He began with a post-punk, but his musical journey soon moved away. Already in the early 1990s, the name Vladimir Hirsch has become a solid and significant part of our and, in turn, European electronic music. In Prague, the composer and medical doctor have released more than thirty albums, either solo or as a member of Der Marabu, Skrol, Aghiatrias, and others. He is remembered as a man who invented the concept of integrated music, a ground plan on which continuously and originally interconnects the influences of industrial, dark ambient and classics. However, Vladimír Hirsch's musical and compositional span is much broader, as will the following interview, which emerged shortly before the release of a new album of one of his Subpop Squeeze project.
The Subpop Squeeze project is described as a more entertaining face of your production. Does that mean you're here to relax and clear your head from musically harder topics?
Even so, it is a reflection of the fact that rock principles are still close to me, and I need to move around them at times, even though they may be talking only in the broader outlines of this type of my work. Since 1996, when I initiated the project, and rather as a studio alternative, I paid attention to it only marginally, and for almost fifteen years I did not think about it. Until recently - somewhat overwhelmed by standard concert productions - I decided to reanimate it so that it could be presented live, connected with other works and was something more than relaxing side creations.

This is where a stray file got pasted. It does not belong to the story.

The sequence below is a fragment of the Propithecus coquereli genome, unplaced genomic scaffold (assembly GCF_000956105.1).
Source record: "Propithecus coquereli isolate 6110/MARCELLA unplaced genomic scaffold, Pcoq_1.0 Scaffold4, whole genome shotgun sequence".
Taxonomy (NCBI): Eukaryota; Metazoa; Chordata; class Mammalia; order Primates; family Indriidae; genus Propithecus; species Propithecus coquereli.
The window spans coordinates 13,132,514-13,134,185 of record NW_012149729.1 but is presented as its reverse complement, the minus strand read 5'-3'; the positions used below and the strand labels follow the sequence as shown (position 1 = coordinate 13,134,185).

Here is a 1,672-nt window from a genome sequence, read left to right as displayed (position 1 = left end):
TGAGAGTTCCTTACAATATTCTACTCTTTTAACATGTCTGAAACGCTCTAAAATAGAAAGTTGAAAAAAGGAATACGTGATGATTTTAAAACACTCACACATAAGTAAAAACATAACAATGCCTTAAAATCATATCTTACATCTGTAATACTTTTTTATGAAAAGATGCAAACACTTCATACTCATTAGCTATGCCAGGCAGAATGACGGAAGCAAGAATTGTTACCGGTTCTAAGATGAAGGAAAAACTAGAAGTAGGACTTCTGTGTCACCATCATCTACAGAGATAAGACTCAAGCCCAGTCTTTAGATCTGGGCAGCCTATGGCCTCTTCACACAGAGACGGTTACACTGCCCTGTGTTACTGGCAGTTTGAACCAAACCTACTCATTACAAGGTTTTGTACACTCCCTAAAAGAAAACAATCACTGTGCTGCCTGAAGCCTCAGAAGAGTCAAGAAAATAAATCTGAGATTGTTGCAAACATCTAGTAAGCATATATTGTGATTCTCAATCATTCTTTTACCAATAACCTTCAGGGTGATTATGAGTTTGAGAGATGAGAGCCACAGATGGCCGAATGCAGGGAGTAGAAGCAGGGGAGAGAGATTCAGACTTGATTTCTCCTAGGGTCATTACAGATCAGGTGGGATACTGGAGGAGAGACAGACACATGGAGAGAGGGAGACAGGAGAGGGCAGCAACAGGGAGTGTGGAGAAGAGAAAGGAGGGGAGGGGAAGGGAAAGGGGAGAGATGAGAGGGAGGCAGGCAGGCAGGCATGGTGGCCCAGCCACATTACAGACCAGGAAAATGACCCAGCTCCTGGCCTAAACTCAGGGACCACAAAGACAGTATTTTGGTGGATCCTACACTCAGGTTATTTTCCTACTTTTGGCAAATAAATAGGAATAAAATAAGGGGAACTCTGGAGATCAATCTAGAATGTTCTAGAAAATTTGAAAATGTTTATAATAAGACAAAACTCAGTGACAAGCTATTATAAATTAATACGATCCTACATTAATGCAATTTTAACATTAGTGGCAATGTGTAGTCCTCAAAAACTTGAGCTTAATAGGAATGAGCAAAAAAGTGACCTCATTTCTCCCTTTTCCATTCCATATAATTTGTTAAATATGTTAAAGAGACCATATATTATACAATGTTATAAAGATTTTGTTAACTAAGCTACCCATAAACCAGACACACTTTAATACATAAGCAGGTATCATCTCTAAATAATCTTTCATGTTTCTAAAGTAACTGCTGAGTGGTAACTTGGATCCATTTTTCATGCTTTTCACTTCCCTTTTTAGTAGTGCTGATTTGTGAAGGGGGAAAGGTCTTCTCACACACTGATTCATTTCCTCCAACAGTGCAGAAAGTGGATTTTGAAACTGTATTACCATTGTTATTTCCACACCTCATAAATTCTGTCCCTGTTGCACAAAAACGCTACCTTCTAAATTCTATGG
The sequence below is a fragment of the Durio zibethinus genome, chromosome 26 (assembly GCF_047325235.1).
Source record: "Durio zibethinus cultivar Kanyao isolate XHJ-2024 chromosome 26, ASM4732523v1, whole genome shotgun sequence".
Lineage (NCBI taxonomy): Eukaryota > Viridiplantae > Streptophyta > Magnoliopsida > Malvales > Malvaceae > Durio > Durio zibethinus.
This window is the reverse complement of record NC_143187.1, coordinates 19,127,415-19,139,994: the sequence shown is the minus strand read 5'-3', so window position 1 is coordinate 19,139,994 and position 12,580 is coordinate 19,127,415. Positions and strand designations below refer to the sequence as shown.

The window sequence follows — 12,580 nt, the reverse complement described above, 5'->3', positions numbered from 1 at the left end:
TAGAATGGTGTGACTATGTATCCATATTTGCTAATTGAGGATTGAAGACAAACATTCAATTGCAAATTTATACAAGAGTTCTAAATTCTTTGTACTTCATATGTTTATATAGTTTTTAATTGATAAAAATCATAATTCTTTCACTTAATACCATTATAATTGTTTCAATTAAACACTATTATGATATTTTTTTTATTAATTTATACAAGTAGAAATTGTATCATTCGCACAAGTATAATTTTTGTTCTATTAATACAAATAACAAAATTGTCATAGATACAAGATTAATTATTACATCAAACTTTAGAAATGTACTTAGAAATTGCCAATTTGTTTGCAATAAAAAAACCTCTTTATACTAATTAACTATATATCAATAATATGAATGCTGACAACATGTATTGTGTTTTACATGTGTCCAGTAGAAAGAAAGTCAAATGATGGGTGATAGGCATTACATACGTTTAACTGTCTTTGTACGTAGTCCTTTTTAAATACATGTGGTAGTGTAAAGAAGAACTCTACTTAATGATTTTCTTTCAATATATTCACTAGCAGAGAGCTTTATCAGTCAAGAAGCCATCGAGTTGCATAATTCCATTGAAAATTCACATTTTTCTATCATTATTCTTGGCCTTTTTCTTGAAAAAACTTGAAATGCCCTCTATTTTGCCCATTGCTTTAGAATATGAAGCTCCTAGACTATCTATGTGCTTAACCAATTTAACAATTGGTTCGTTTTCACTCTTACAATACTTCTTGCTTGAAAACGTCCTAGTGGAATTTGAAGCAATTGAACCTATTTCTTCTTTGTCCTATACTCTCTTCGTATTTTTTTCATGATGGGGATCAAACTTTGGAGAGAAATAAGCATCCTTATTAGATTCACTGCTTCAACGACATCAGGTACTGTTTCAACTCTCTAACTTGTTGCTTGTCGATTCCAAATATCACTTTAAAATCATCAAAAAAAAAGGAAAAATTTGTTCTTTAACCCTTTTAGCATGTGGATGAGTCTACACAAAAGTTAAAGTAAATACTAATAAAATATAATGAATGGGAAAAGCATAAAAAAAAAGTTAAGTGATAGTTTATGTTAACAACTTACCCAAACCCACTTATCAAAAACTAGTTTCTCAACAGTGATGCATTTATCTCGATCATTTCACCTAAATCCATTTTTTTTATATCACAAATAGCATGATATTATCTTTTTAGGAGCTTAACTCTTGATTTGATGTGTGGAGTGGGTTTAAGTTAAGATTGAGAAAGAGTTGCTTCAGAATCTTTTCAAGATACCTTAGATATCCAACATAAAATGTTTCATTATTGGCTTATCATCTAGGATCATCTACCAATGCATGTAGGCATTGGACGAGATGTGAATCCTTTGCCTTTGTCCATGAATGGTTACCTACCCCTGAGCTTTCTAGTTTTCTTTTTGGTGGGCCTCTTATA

Your albums are often based on a particular concept or topic. Is it the same thing about an Anacreontics, or is it a free collection of songs?
Free collection of songs is not my style of working, the album is usually considered to be the only song in its own way, where its individual parts correspond not only to the way in which it is usual but also thematically. Quite often, it is a story, a whole of epic character, but in this particular case it is not a coinciding factor, they are ironizing paraphrases of topics inspired by the forgotten ancient genre of poems of love and wine.
As you talked about, you mentioned the important role of producer Tom Saivon. What would Anacreontics be different from without his presence?
Tom Saivon focuses on dramaturgy and sound. Several pieces have been created at his impetus to revive the collection and give things within the theme more diversity and the most dynamic course. I'm not a friend of the genre drawers, but I like Tom's album characteristic as "electro-industrial-thrash metal synthesis," where the proportion of the guitar component - however more or less the sound manipulated - can be seen as a result of that influence.
Tom Saivon has been producing some of your albums for years with you in the Skrol ensemble. On the one hand, it brings the advantage of mutual trust, you know what to expect from each other. Can you also prevent co-operation not threatening the stereotype?